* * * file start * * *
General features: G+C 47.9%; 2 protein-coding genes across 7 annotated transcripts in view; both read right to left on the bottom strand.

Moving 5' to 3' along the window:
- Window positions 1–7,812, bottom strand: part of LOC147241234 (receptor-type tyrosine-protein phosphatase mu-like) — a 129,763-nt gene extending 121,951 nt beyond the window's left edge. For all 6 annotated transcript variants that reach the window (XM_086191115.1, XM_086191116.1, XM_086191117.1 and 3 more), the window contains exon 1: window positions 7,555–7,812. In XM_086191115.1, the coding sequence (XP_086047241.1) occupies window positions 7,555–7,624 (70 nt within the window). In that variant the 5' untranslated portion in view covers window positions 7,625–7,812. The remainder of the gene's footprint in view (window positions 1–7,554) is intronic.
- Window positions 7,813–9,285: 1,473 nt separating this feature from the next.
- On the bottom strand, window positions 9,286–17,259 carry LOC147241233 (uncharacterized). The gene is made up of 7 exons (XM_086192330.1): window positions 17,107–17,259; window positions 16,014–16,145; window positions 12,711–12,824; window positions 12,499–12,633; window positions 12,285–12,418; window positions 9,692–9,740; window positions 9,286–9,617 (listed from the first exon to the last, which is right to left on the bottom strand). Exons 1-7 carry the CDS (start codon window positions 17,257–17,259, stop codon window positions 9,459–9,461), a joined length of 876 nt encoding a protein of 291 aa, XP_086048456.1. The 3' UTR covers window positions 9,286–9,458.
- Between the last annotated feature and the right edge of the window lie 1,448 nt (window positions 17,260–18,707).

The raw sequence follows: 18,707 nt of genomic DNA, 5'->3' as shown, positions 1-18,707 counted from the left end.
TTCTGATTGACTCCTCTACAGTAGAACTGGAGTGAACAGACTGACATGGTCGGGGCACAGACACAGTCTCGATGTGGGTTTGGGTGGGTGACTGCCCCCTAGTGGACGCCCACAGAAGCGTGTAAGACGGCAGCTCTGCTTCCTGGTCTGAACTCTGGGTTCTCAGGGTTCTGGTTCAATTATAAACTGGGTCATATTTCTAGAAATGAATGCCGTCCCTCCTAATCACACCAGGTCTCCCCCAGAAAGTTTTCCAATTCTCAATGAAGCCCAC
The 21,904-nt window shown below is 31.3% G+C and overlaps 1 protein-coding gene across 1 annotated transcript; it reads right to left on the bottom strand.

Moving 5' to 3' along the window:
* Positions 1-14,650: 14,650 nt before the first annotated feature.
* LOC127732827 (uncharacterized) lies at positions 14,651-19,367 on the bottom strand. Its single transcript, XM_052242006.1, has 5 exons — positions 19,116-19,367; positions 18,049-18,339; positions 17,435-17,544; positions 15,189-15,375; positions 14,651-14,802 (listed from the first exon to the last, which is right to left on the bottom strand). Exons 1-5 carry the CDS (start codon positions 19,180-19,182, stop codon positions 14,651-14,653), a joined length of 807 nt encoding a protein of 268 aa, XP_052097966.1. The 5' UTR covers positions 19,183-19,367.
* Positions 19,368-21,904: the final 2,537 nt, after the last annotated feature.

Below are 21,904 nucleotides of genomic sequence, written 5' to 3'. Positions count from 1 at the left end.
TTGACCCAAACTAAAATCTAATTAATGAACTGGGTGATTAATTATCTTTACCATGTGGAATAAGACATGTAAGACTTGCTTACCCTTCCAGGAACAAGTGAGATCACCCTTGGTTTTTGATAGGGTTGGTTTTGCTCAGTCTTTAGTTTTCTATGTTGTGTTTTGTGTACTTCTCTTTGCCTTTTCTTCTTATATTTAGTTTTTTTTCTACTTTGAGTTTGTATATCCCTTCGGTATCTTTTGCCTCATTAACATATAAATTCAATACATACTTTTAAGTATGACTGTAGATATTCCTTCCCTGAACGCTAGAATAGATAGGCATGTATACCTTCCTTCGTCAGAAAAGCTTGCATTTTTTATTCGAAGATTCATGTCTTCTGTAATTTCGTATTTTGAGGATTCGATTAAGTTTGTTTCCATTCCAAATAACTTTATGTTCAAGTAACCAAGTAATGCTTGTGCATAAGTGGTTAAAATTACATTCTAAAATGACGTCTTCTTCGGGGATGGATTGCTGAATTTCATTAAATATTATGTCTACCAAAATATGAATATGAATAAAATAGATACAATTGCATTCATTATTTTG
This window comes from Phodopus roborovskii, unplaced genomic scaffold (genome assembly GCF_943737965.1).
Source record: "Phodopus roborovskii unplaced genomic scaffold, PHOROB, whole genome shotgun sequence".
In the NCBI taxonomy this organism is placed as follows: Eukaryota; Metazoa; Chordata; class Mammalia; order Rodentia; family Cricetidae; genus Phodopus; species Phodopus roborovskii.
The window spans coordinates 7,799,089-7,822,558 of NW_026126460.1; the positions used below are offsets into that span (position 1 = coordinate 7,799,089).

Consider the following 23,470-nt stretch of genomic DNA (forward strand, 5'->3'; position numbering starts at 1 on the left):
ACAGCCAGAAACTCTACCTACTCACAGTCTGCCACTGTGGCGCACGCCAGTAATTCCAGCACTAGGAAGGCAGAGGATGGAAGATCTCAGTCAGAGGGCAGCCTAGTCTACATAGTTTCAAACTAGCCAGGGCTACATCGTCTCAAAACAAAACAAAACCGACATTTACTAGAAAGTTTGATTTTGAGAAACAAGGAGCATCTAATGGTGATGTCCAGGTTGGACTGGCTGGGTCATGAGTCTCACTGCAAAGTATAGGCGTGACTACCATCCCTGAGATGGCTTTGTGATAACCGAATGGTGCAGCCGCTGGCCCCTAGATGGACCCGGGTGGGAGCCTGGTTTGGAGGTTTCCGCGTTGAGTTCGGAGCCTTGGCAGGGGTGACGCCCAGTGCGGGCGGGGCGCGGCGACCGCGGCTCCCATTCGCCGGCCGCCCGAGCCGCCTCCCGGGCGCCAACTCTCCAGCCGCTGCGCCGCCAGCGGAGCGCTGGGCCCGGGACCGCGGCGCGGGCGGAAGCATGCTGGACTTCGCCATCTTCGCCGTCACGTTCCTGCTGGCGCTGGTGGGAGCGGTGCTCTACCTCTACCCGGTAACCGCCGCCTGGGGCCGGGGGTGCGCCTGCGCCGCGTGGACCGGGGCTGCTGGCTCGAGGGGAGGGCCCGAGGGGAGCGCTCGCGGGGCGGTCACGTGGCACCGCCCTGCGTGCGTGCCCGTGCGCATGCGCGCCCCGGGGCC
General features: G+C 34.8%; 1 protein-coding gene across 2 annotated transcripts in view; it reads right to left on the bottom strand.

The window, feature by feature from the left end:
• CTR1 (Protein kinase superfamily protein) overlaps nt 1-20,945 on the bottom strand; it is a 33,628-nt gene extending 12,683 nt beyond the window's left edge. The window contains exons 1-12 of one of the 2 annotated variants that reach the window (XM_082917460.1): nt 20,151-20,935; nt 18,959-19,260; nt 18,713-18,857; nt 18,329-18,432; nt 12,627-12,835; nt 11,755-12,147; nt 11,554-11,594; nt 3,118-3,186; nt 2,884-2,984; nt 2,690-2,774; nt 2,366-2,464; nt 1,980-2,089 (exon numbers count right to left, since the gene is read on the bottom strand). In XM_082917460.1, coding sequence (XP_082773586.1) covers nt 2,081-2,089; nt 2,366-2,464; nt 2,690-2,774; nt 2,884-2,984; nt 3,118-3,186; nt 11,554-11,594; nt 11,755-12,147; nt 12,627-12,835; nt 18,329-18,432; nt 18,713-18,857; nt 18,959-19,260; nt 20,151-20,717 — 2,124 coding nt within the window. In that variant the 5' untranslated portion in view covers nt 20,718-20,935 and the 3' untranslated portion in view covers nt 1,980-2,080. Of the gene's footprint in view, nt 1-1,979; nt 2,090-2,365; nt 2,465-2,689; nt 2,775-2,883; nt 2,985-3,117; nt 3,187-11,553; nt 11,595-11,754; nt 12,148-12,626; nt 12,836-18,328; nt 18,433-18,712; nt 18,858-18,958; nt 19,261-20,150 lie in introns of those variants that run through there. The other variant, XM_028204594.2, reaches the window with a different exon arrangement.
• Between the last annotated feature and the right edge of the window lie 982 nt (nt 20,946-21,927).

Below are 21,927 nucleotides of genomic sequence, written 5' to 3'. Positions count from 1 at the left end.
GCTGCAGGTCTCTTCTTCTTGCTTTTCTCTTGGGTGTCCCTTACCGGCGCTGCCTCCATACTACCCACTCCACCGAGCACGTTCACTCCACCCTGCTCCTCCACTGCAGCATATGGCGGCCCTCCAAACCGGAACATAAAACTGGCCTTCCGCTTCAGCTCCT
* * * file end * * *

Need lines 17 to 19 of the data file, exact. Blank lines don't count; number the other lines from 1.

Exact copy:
Source record: "Phodopus roborovskii unplaced genomic scaffold, PHOROB, whole genome shotgun sequence".
In the NCBI taxonomy this organism is placed as follows: Eukaryota; Metazoa; Chordata; class Mammalia; order Rodentia; family Cricetidae; genus Phodopus; species Phodopus roborovskii.
The window spans coordinates 7,799,089-7,822,558 of NW_026126460.1; the positions used below are offsets into that span (position 1 = coordinate 7,799,089).